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I have a magnetometer, a LIS3MDL to be precise, and I am taking readings from it every second. As expected there is variation in the readings. For example, if I take five readings I get:

1164, 1190, 1270, 1186, 1260

Now maybe five samples is enough to average over, maybe it is not. How do I know this? Is there a way to use the FFT of a large number of samples to work out the optimum number of samples to take?

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    $\begingroup$ What do you mean by "is enough"? You can perform an average on even just 2 samples. So, rather than the FFT, you might want to see how big the standard deviation is for various lengths of sample blocks. As you increase the size of the block, if the standard deviation does not increase much, then I think you have a good block size to do nearly any statistical measurement. I would take a look at this section of Wikipedia to learn of an important subtlety. $\endgroup$ Jun 7 at 16:12

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When you take many samples and calculate an FFT, you likely find that noise is flat in the higher portion of the spectrum and for lower frequencies eventually noise will rise proportional to √f or even faster.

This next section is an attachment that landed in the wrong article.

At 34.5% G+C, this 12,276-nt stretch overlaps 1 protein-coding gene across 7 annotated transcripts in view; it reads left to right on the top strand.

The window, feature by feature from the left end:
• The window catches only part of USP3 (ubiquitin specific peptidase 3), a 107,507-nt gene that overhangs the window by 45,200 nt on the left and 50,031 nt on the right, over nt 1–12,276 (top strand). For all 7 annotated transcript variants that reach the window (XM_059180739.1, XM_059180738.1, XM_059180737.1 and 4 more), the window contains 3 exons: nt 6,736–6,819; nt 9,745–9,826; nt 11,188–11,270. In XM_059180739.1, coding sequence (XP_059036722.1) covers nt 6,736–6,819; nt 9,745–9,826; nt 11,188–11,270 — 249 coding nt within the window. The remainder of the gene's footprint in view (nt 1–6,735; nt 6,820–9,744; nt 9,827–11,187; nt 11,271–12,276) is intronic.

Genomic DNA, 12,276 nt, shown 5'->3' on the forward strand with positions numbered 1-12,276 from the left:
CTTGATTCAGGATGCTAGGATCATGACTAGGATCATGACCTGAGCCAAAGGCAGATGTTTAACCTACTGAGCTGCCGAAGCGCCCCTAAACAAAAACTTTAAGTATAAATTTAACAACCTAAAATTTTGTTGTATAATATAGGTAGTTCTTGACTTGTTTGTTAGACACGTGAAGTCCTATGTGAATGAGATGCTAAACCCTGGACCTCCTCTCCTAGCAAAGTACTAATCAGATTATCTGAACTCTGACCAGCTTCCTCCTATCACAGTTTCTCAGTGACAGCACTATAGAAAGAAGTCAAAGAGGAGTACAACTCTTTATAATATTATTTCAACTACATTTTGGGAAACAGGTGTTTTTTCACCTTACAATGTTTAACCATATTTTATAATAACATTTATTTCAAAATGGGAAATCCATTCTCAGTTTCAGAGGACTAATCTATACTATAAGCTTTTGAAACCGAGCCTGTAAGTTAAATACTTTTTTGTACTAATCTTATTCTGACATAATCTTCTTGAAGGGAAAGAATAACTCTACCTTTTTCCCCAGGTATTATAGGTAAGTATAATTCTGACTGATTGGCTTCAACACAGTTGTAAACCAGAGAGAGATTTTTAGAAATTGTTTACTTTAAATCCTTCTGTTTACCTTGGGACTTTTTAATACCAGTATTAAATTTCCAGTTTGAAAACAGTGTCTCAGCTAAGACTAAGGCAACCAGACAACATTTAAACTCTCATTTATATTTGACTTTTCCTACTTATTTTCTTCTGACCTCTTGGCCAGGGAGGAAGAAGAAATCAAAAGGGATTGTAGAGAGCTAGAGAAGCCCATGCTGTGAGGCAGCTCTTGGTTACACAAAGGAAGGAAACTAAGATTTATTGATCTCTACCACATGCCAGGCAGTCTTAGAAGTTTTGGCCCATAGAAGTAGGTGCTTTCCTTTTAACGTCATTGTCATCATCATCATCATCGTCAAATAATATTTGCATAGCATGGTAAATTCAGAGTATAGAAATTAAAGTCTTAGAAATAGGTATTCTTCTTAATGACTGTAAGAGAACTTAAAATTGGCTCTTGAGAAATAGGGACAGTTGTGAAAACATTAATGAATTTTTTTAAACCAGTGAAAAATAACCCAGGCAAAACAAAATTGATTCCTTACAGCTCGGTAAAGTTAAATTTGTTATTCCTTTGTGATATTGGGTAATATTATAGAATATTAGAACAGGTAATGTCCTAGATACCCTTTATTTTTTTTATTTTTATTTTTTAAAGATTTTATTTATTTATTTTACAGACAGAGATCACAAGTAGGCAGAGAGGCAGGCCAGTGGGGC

The important bit is that averaging longer than the inverse corner frequency does not improve the accuracy of the reading any more.

Therefore, one sweetspot for the optimum number of samples to average is to accumulate samples for a time equal to the inverse corner frequency, which will provide maximum precision.

If you need reading faster, you can use fewer readings at the expense of slightly higher noise.

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The optimum number of samples to average over for any series of data which may become non-stationary over longer time intervals is readily determined by using the "Allan Deviation" (ADEV) and "Allan Variance" (AVAR). ADEV and AVAR are typically used in the evaluation of oscillator stability since that is an inherently non-stationary process, but it can also be used to evaluate the optimum FFT duration as I have described in further detail here specific to using this with an FFT. A plot of the Allan Deviation shows the standard deviation of the difference $\tau$ between two blocks of samples averaged over $\tau$ seconds and will be minimum at the length of $\tau$ corresponding to the optimum averaging interval. Over this duration of time the waveform statistics are sufficiently stationary such that averaging will minimize the estimate of the mean.

I go over this in more detail at the following posts:

Is Allan variance still relevant?

How to interpret Allan Deviation plot for gyroscope?

Allan Variance vs Autocorrelation - Advantages

How to interpret ADEV plot?

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